Viewed during the Santa Barbara International Film Festival.
Reviewed by Larry Gleeson. Sound City, a documentary by Foo Fighter Dave Grohl and former Nirvana band mate, delivers an upbeat, up-tempo roller coaster ride through the legendary Van Nuys, Calif. Studio City started in 1969 by Joe Gottfried and Tom Skeeter.
Studio City would come to serve as the launching pad for the commercial rise to stardom of Fleetwood Mac, Nirvana, Credence Clearwater Revivial, and Rick Springfield to name just a few and would come to its subsequent obsolescence as the digital age was ushered in with great fanfare. A vital point is made along the way that while yes music can be engineered solely from a software program it can’t allow for the soulful expression of the musicians who actually play musical instruments to create a product.
Sound City was a hole-in-the-wall studio that became home to legendary rock-n-roll bands from Bachman Turner Over Drive to grunge rockers Nirvana due in no small measure to a massive, hand-made, mixing board console, one of only four in the world. The sheer size and scope of the ‘Neve’ is impressive and, in some respects, it’s a major force of the film. I liken it to Kubrick’s monolith in his landmark film 2001: Space Odyssey. Those who touched the monolith evolved spiritually and, in my opinion, the same case can be made for those musicians who played together and were recorded with the Neve.
Those interviewed for the film often felt their time there was very special and that digitizing music lacks the more soulful, human approach to live studio recording with your band mates. It’s not to say that digitizing music is the Armageddon. It’s more to say that solely digitizing music sets it apart from the original source. The film touches lightly here. The more commonplace reaction is Mr. Grohl being full of himself telling the story of the Neve from his personal viewpoint and for not being a little more objective. But really, his story is history.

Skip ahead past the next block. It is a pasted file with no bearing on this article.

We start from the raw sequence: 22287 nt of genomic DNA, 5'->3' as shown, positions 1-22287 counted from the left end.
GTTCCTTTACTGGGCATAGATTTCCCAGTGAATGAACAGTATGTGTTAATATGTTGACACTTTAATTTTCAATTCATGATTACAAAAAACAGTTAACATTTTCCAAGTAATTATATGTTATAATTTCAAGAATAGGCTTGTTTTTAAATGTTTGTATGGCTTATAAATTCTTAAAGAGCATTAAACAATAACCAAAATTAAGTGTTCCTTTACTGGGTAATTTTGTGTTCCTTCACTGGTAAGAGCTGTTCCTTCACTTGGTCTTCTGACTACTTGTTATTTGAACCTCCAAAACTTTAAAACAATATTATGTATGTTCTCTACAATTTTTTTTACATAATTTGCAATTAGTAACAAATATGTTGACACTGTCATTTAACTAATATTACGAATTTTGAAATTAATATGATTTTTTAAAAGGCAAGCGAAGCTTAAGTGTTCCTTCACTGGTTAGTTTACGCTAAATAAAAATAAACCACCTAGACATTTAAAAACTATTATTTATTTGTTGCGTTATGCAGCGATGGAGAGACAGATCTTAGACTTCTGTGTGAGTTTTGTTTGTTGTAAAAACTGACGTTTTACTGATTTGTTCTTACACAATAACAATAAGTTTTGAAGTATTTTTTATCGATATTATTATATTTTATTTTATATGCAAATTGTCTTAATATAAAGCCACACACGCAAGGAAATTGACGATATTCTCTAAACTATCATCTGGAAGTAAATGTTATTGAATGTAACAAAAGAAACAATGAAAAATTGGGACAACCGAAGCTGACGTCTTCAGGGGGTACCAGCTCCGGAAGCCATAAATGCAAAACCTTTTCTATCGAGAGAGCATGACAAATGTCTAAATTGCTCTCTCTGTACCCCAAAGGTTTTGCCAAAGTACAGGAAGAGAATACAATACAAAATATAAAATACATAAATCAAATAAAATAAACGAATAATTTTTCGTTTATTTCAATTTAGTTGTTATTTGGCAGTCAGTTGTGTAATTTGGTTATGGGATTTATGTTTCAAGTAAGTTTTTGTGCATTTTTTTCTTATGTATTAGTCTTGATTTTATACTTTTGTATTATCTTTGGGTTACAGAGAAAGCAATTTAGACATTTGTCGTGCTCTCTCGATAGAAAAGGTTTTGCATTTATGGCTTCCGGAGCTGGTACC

Grohl also recorded on the Neve with Nirvana and breathed life back into a decaying Sound City before it’s ultimate demise. He eventually purchased the Neve, restored it and invited musicians to come and play with his band, The Foo Fighters, including Sir Paul McCartney.
In some respects I felt privileged to sit and watch Grohl’s story of the Neve unfold. He used a plethora of archival material including rare footage, telling still photographs and present day testimonial from former Studio City employees and from rock legends that included Stevie Nicks, Mick Fleetwood and Neil Young. In addition, Springfield met his future wife there while others left a piece of their heart there.
And, along the way Grohl, provides some fundamental rock-n-roll basics about the drummer’s role as the backbone of any given band and the acoustical effects Sound City provided to accentuate this. The film closes with Grohl housing the Neve in his own studio jamming.
Curiously, an outtake comes across the screen with no sound with a memorial tribute. I felt this choice quite unnerving and called to mind the cut-throat win at all costs music business and the sometimes fatal outcomes for those who pursue the Muse. Warmly recommended especially for those who have a cursory interest in the music business and the history of rock-n-roll.